The data that follows is specifically for the 14"/45 (35.6 cm) Mark II.

Gun Characteristics

Designation 14"/45 (35.6 cm) Marks II, IV and V
Ship Class Used On Abercrombie class monitors
Date Of Design About 1910
Date In Service 1915
Gun Weight Without Breech: 140,670 lbs. (63,807 kg)
With Breech: 142,492 lbs. (64,633 kg)
Gun Length oa 642.5 in (16.318 m)
Bore Length 630 in (16.002 m)
Rifling Length 542.7 in (13.530 m)
Grooves 84
Lands N/A
Twist N/A (Probably increasing RH 1 in 50 to 1 in 32 at the muzzle)
Chamber Volume 15,332 in3 (251.2 dm3)
Rate Of Fire about 1.25 - 1.75 rounds per minute 1
  • ^Monitors usually fired slowly during bombardment missions, generally about one round per turret every 2.5 minutes, which allowed time for corrections.


Type Bag
Projectile Types and Weights 1a HE - 1,400 lbs. (635 kg)
Bursting Charge N/A
Projectile Length N/A
Propellant Charge USN: 365 lbs. (165.6 kg) NCT 2a
RN: 233 lbs. (105.7 kg) MD45
Muzzle Velocity With NCT charge: 2,570 fps (783 mps)
With MD45 charge: 2,400 fps (732 mps)
Working Pressure 18 tons/in2 (2,835 kg/cm2)
Approximate Barrel Life about 500 rounds 3a
Ammunition stowage per gun 120 rounds 4a
  • ^Although the USN manufactured AP rounds for all their 14" (35.6 cm) guns, the British outfit for these monitors apparently consisted only of HE rounds. The original purchase from Bethlehem Steel included 500 rounds per gun. Additional projectiles were made in Britain and were entirely 4crh HE rounds. Additional NCT propellant was supplied from the USA, although cordite was substituted towards the end of the war.
  • ^NCT propellant was supplied in four equal charges. It was noted in Britain that the stowage containers for these were not airtight and the performance was less consistent than cordite charges used with other guns. Care had to be taken to maintain a steady magazine temperature and to select bags and projectiles of as near as possible equal weights before firing missions.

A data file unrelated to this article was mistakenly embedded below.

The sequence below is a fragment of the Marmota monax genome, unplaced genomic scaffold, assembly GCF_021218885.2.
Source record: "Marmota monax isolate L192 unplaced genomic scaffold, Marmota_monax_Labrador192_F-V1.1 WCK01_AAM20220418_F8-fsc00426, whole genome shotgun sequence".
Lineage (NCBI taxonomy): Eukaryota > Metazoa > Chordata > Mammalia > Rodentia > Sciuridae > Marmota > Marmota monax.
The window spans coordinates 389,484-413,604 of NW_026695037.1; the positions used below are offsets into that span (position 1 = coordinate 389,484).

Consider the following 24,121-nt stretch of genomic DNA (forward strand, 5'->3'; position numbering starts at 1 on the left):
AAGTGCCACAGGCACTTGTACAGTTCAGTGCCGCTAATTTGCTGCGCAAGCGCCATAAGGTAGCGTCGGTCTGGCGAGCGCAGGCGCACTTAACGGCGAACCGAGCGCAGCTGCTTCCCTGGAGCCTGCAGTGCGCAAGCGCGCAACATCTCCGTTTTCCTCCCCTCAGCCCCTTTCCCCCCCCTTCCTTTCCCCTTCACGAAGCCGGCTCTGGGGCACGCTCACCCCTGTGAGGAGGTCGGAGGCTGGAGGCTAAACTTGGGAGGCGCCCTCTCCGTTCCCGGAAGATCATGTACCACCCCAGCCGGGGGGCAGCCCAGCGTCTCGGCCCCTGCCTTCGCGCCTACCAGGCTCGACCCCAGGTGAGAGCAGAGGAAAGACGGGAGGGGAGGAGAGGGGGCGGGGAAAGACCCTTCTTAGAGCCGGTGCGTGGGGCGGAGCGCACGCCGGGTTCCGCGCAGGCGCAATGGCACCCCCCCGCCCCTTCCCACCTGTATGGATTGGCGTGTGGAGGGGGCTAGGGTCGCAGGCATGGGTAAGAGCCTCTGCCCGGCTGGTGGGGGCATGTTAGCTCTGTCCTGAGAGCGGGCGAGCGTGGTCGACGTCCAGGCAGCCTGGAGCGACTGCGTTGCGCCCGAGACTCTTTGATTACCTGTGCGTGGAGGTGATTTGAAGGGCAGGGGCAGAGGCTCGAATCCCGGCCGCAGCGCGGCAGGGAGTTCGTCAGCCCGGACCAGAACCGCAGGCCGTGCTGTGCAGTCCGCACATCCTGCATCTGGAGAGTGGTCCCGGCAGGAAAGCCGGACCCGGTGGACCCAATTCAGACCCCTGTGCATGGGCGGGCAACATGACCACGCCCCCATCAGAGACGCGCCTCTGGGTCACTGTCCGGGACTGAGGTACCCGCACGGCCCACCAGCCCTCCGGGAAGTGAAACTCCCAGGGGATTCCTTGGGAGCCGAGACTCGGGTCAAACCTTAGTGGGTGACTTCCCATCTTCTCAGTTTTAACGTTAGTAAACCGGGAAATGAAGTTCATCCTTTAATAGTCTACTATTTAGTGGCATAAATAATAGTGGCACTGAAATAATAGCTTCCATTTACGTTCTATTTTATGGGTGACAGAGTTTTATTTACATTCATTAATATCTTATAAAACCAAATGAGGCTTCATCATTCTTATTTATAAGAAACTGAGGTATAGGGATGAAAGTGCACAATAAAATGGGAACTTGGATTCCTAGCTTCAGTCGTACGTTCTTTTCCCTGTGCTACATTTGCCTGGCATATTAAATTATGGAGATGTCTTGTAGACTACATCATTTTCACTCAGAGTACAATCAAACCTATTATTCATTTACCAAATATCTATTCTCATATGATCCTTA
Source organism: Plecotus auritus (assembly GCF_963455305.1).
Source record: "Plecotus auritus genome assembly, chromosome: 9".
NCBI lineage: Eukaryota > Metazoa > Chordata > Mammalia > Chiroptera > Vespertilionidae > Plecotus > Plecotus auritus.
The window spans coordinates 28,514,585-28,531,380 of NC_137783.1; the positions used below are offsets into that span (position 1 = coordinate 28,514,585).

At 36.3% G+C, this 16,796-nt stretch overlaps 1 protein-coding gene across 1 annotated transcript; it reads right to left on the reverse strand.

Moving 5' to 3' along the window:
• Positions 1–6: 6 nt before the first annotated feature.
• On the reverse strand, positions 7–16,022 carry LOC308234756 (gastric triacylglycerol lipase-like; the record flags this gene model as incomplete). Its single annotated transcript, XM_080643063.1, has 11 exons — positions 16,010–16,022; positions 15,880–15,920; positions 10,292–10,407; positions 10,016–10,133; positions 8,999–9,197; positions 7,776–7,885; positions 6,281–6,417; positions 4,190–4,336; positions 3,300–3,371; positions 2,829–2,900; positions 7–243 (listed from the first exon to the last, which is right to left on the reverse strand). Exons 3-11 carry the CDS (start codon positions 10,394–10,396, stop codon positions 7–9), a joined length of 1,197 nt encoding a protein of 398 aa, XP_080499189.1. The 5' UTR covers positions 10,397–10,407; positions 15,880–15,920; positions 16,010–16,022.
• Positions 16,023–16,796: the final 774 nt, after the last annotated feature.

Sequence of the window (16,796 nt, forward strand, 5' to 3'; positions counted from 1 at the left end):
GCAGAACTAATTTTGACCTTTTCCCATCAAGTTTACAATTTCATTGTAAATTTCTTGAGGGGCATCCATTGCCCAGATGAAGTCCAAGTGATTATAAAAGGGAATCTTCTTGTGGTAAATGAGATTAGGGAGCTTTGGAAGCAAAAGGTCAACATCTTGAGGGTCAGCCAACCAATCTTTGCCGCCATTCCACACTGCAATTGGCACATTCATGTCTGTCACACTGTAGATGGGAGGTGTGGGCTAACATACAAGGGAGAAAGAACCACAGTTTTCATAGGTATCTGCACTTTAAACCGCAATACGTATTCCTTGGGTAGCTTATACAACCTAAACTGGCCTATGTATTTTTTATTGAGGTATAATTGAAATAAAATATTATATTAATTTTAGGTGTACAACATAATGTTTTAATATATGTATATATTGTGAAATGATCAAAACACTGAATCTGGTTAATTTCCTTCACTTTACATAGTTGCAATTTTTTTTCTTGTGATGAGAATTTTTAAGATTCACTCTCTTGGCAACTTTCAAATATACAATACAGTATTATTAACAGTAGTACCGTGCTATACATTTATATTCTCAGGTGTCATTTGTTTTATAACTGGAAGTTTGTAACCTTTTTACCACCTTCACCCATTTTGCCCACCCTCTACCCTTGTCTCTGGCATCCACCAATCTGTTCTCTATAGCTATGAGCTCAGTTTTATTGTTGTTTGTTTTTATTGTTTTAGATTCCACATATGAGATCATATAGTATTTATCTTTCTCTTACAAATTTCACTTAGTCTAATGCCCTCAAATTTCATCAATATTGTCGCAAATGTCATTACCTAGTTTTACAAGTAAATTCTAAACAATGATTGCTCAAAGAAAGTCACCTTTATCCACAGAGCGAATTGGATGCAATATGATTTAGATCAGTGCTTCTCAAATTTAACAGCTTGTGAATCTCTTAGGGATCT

• ^When examined by Woolwich, it was found that Abercrombie's guns were only about a third worn after firing about 250 rounds.
  • ^Monitors also had 15 practice rounds per gun.


Ranges of HE projectiles
Elevation Range
15 degrees
MV of 2,500 fps (762 mps)
19,900 yards (18,200 m)

For comparison, the concurrent USA 14"/45 Mark I had a range of 23,000 yards (21,000 m) for a 15 degree elevation with a muzzle velocity of 2,600 fps (792 mps).

Armor Penetration with AP Shell

Range Side Armor
12,000 yards (13,120 m) about 13" (33 cm)

Data from "Big Gun Monitors." This is an estimate, as these guns did not fire APC rounds while in British service.

Mount/Turret Data

Designation Two-gun Turret
   Abercrombie (1)
Weight 620 tons (623 mt)
Elevation -1.5 / +15 degrees
Rate of Elevation 4 degrees per second
Train about -150 / +150 degrees
Rate of Train 1.7 degrees per second
Gun Recoil 40 in (102 cm)
Loading Angle N/A, but probably 0 degrees, the same as US 14"/45 (35.6 cm) mountings of the time.
    • Shells were stored vertically, nose-down, similar to arrangements on the first US battleships with 14" (35.6 cm) guns. As the mountings were electrically powered, two 200 KW generators were installed, which is noted as being double the requirements for a British cruiser.
    • The magazine and shell room were on the same level in order to keep them as far below the waterline as possible.
    • Total mounting and gun crew was 67 men.

Additional Pictures


"The Grand Fleet: Warship Design and Development 1906-1922" by D.K. Brown
"Big Gun Monitors: The History of the Design, Construction and Operation of the Royal Navy's Monitors" by Ian Buxton
"Naval Weapons of World War Two" and "British Naval Guns 1880-1945 No 1" article in "Warship Volume V" both by John Campbell
"US Battleships: A Design History," "Battleship Design and Development 1905-1945" and "US Naval Weapons" all by Norman Friedman
"The Big Gun: Battleship Main Armament 1860-1945" by Peter Hodges
Special help by Mozi Hashimoto

Page History

06 November 2006 - Benchmark
25 February 2009 - Added picture of Havelock, added rate of fire note, added information about shells and propellant, added information regarding other items sold by Bethlehem Steel to Britain
27 February 2014 - Added photograph of Abercrombie
28 April 2014 - Minor changes to description, removed photograph of Settsu
14 September 2016 - Converted to HTML 5 format
18 March 2023 - Reorganized notes